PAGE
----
Munster’s new chief executive has told the Irish Examiner the team’s disappointing run of form should not detract from the “extremely bright” future he believes is awaiting the province under head coach Johann van Graan.
Cork native Ian Flanagan succeeded Garrett Fitzgerald as Munster Rugby CEO in September having spent his entire career in the sports industry, including five years as Leicester City commercial director, during which time the Foxes rose from Championship also-rans to Premier League champions in 2016.
Having grown up within walking distance of Musgrave Park, Flanagan is well aware of the expectation surround Munster but in a wide-ranging and exclusive interview to be published in tomorrow’s Irish Examiner, he said that despite just two wins from eight games and the prospect of Champions Cup elimination at the end of the pool stage this weekend, the Red Army of supporters has every right to have high expectations.
“I would never accuse anyone involved with Munster or supportive of Munster of expecting too much. They should expect too much,” said Flanagan.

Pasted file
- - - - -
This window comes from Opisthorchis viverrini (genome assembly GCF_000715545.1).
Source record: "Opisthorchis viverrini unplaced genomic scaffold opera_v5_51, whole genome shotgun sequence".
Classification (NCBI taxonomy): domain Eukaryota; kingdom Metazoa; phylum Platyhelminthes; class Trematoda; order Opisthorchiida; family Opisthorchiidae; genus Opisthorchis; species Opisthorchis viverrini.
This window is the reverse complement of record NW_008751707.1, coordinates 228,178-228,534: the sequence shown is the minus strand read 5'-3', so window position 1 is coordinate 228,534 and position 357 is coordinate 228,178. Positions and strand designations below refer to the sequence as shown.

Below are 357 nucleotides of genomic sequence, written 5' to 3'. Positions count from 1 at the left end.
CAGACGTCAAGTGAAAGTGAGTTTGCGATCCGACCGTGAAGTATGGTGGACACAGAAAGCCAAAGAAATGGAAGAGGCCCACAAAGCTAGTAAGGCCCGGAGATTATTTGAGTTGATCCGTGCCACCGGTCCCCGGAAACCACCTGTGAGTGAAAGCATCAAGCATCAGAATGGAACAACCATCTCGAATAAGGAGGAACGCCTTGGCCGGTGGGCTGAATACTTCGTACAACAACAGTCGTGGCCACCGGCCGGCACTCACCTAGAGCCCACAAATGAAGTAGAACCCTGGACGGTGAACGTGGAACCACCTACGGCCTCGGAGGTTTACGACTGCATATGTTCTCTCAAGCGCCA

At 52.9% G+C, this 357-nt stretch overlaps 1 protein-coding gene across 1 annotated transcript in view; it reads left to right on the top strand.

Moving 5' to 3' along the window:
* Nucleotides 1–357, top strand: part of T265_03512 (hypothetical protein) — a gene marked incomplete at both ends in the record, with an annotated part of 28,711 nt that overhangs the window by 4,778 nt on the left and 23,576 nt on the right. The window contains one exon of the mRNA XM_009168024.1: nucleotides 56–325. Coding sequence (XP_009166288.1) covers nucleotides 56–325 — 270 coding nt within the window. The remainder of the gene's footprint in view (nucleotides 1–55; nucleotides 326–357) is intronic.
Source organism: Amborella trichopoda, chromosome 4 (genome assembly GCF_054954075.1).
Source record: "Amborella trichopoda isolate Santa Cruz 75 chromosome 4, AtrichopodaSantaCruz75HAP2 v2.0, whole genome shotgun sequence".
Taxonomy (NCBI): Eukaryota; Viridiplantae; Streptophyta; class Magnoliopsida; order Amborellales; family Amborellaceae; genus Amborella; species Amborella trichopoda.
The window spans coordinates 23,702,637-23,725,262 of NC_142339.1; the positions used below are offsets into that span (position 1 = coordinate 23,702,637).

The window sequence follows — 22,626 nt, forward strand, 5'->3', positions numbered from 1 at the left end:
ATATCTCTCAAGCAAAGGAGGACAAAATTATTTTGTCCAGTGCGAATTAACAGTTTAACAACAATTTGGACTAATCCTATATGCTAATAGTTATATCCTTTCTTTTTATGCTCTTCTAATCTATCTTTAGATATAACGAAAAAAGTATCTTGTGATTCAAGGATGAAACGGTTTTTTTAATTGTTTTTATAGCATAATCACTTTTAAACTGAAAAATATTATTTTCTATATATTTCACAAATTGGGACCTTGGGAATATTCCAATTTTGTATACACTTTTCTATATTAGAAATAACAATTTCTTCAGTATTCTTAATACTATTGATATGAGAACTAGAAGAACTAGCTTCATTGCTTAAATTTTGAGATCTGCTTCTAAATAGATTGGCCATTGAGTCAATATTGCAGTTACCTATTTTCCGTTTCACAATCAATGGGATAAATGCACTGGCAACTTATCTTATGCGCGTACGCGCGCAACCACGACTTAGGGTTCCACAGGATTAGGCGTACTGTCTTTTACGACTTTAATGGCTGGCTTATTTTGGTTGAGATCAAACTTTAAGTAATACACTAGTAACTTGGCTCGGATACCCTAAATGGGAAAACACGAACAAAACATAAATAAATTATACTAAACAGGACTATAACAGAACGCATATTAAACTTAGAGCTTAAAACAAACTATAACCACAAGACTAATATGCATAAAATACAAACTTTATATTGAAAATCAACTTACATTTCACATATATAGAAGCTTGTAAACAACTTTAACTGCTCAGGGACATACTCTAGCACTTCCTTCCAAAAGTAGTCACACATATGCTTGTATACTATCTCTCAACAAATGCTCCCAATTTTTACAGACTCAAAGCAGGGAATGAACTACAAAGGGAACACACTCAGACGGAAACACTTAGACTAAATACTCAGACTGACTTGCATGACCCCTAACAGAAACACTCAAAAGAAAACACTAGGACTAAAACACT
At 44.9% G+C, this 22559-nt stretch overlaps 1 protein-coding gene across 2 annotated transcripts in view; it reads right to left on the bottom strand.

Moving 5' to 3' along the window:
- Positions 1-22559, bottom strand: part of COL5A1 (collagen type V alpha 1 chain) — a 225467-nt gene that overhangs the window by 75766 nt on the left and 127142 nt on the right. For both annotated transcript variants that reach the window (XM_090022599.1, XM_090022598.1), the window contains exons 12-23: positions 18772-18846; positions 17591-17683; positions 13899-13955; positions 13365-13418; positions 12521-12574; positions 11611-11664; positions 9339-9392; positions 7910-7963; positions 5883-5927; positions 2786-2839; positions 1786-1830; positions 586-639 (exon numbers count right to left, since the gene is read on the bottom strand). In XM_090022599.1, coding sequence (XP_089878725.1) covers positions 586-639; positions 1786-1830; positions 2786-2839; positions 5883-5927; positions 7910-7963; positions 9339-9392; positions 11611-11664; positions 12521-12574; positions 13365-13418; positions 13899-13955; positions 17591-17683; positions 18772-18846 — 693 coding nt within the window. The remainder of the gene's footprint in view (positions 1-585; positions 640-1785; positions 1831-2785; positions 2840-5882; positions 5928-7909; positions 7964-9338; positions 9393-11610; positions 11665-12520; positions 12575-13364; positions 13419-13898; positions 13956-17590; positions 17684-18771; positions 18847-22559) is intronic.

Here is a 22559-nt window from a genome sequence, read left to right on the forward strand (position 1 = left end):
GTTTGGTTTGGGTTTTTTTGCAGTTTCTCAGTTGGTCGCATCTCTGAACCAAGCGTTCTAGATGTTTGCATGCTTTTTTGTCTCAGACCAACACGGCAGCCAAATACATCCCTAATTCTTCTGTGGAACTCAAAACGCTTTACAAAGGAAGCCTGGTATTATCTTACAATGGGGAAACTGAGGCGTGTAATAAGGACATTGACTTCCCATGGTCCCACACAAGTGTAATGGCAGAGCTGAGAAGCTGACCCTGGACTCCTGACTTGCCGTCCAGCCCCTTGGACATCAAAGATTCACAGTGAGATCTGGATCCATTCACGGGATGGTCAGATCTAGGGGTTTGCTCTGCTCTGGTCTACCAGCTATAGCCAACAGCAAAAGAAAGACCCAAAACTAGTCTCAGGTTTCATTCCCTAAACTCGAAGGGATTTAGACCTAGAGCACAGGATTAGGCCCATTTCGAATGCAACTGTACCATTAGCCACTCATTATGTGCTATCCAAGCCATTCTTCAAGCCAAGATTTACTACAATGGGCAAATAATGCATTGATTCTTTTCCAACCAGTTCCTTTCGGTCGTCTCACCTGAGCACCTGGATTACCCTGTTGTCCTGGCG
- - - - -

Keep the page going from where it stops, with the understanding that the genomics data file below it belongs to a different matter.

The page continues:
“We expect everything of ourselves. We want to be the best and we expect to be the best, that’s what drives us every day.
"That’s why I’ve come back. That’s why Johann has come from South Africa and why the other guys (assistant coaches Stephen Larkham and Graham Rowntree) have come.
I cannot explain to you adequately how ambitious we are for this club because we think we genuinely are unique.
"We genuinely think we can be the biggest club in the world if we do the right things. That is the ambition.
“Now, whether we get there, how long it takes us to get there, because obviously we’re competing with different systems, different salary caps, the billionaire element in England and France to compete with as well, but we want to be the best.
"That is the ambition, that is what gets us out of bed every day and so, no, they don’t expect too much of us because we expect that and more of ourselves.”
Flanagan believes Munster are currently finding life difficult on the pitch due to inconsistent selection enforced by IRFU player welfare policies following the World Cup last September and October, but the Ballyphehane native is already looking beyond this season.
“Effectively we’re trying to cram a 13-month season into 12 months a year in World Cup years so that is always a balancing act.
“So look, I know we’ve lost a couple of games and every time Munster lose a game, people are disappointed.
“We’re also disappointed by that but it doesn’t detract from the knowledge that we’re doing the right things, that we’re headed in the right direction and that the future is extremely bright,” said Flanagan.